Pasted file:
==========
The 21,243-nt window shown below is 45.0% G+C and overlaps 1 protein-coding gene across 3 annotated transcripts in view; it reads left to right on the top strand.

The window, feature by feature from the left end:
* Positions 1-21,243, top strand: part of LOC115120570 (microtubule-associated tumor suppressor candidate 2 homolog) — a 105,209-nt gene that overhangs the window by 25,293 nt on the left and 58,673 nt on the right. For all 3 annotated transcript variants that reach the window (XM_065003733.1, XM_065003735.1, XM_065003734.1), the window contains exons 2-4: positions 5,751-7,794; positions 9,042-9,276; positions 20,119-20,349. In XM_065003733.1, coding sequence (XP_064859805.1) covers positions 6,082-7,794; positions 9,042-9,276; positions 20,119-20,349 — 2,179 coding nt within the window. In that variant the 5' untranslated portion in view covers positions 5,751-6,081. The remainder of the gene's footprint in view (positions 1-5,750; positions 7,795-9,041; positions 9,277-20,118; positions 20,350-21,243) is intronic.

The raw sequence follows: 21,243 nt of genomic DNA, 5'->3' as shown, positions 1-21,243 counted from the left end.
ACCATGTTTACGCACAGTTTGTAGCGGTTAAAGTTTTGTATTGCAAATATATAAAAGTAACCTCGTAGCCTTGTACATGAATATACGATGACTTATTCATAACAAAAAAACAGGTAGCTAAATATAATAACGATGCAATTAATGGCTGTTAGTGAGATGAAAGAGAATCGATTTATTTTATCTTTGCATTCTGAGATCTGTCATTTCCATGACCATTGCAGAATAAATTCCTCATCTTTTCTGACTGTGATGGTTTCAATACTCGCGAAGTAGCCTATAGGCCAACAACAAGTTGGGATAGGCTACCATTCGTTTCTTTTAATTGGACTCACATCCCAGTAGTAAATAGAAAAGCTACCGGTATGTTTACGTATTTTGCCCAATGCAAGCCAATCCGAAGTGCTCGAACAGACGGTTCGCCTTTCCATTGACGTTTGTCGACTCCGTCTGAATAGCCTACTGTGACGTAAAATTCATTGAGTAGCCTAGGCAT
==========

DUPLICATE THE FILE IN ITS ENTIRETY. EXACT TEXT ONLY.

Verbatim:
The 21,243-nt window shown below is 45.0% G+C and overlaps 1 protein-coding gene across 3 annotated transcripts in view; it reads left to right on the top strand.

The window, feature by feature from the left end:
* Positions 1-21,243, top strand: part of LOC115120570 (microtubule-associated tumor suppressor candidate 2 homolog) — a 105,209-nt gene that overhangs the window by 25,293 nt on the left and 58,673 nt on the right. For all 3 annotated transcript variants that reach the window (XM_065003733.1, XM_065003735.1, XM_065003734.1), the window contains exons 2-4: positions 5,751-7,794; positions 9,042-9,276; positions 20,119-20,349. In XM_065003733.1, coding sequence (XP_064859805.1) covers positions 6,082-7,794; positions 9,042-9,276; positions 20,119-20,349 — 2,179 coding nt within the window. In that variant the 5' untranslated portion in view covers positions 5,751-6,081. The remainder of the gene's footprint in view (positions 1-5,750; positions 7,795-9,041; positions 9,277-20,118; positions 20,350-21,243) is intronic.

The raw sequence follows: 21,243 nt of genomic DNA, 5'->3' as shown, positions 1-21,243 counted from the left end.
ACCATGTTTACGCACAGTTTGTAGCGGTTAAAGTTTTGTATTGCAAATATATAAAAGTAACCTCGTAGCCTTGTACATGAATATACGATGACTTATTCATAACAAAAAAACAGGTAGCTAAATATAATAACGATGCAATTAATGGCTGTTAGTGAGATGAAAGAGAATCGATTTATTTTATCTTTGCATTCTGAGATCTGTCATTTCCATGACCATTGCAGAATAAATTCCTCATCTTTTCTGACTGTGATGGTTTCAATACTCGCGAAGTAGCCTATAGGCCAACAACAAGTTGGGATAGGCTACCATTCGTTTCTTTTAATTGGACTCACATCCCAGTAGTAAATAGAAAAGCTACCGGTATGTTTACGTATTTTGCCCAATGCAAGCCAATCCGAAGTGCTCGAACAGACGGTTCGCCTTTCCATTGACGTTTGTCGACTCCGTCTGAATAGCCTACTGTGACGTAAAATTCATTGAGTAGCCTAGGCAT